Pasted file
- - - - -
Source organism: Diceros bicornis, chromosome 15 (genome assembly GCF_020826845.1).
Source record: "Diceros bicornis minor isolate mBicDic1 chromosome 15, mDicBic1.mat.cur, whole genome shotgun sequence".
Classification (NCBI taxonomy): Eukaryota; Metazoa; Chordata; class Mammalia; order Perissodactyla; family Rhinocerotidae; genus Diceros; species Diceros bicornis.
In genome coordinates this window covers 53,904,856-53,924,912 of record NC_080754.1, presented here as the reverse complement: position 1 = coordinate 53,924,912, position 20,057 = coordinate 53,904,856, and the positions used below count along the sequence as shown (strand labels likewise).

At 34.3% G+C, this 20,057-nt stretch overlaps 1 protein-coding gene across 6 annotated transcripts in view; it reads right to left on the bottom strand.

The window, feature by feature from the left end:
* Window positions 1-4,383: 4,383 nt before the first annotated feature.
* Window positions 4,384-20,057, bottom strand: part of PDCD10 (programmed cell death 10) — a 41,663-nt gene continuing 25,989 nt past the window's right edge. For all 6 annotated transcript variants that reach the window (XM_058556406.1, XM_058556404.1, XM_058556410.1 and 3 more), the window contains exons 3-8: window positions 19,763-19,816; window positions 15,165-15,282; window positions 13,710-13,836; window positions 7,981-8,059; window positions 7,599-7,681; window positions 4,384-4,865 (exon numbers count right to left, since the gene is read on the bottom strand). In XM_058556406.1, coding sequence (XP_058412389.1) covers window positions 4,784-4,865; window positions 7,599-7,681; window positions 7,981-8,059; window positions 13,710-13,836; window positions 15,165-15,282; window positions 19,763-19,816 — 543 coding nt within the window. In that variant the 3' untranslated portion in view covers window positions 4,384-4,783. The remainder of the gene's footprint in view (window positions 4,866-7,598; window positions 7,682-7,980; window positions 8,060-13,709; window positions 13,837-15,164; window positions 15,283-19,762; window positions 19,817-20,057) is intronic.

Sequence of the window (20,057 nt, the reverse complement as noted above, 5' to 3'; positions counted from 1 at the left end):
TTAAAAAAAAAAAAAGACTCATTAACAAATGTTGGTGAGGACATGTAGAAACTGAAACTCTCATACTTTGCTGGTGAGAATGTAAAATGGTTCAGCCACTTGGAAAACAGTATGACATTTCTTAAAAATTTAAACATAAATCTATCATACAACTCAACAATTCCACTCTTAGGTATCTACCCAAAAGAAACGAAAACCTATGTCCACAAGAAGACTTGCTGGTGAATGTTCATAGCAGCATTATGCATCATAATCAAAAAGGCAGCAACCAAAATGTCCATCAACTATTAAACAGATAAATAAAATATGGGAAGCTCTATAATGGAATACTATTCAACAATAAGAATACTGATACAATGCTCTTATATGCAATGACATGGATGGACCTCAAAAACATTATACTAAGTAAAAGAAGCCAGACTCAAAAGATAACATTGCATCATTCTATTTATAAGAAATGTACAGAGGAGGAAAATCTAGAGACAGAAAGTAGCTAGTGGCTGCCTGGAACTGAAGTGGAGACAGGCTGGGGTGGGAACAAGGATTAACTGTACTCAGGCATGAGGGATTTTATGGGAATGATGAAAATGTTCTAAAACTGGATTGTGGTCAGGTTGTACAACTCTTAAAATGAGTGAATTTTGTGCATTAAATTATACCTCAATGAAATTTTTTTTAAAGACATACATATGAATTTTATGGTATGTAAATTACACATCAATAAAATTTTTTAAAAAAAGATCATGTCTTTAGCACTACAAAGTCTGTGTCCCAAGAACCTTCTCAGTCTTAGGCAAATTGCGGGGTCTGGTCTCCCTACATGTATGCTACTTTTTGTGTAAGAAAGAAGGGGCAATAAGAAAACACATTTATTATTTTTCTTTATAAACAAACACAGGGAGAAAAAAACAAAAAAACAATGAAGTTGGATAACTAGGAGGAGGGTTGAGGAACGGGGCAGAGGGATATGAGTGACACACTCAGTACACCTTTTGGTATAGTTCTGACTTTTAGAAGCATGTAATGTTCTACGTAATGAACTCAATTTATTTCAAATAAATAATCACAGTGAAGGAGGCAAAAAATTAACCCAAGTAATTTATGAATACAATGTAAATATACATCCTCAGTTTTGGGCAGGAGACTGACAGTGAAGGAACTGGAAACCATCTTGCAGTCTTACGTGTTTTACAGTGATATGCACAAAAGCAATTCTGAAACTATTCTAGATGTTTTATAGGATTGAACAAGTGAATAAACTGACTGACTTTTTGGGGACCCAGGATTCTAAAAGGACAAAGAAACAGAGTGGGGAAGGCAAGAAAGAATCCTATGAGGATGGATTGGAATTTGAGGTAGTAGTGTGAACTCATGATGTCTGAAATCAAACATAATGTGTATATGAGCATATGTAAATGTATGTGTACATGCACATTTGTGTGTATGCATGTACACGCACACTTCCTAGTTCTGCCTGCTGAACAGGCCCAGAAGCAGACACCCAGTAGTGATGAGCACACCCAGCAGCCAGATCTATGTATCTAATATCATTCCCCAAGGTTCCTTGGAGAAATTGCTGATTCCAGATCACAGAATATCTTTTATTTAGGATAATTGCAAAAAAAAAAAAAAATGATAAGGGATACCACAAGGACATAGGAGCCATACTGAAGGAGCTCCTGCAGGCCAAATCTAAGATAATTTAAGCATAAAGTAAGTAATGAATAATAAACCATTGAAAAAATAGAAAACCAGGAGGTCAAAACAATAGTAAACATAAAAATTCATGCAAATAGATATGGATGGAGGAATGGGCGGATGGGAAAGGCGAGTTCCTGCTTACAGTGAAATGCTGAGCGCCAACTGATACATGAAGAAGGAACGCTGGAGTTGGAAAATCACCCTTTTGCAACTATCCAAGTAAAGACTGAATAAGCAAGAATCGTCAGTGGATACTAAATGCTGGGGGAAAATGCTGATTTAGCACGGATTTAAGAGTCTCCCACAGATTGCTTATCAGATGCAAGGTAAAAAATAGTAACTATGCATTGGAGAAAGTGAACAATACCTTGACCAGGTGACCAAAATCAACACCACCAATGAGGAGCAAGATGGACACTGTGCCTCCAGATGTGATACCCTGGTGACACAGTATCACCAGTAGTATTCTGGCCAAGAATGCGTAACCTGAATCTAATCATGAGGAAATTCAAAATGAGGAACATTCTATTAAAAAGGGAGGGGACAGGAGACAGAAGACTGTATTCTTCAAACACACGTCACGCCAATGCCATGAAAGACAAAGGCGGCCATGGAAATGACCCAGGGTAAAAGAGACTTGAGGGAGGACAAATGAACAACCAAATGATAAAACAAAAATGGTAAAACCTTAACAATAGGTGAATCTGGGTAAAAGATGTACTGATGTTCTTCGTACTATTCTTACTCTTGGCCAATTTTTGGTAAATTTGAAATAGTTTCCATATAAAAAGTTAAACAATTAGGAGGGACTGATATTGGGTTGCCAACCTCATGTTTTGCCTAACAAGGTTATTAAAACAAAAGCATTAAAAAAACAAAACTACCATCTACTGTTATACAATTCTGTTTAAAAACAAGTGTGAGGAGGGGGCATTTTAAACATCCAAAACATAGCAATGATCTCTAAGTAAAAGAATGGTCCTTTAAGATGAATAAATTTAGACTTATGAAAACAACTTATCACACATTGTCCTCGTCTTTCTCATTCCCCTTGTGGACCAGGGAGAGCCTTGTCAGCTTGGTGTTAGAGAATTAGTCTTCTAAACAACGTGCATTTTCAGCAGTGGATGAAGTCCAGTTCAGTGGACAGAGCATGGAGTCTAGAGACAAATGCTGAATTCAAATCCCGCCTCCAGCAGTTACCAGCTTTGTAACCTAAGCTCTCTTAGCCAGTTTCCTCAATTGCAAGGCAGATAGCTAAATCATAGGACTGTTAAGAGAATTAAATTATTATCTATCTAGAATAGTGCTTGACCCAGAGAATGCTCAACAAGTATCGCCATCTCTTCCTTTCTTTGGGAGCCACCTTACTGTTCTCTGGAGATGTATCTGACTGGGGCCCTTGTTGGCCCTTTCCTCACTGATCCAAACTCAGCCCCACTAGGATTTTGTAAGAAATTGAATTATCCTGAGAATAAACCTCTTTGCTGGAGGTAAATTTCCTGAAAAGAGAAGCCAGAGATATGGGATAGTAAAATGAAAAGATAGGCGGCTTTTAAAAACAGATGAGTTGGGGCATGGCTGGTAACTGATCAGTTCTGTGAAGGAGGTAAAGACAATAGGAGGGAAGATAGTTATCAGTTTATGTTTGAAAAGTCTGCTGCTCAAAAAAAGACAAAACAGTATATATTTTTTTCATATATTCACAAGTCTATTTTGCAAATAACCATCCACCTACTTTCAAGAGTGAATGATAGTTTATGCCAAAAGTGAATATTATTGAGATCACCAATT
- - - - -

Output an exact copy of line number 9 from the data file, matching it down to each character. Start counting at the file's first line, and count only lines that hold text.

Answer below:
Sequence of the window (20,057 nt, the reverse complement as noted above, 5' to 3'; positions counted from 1 at the left end):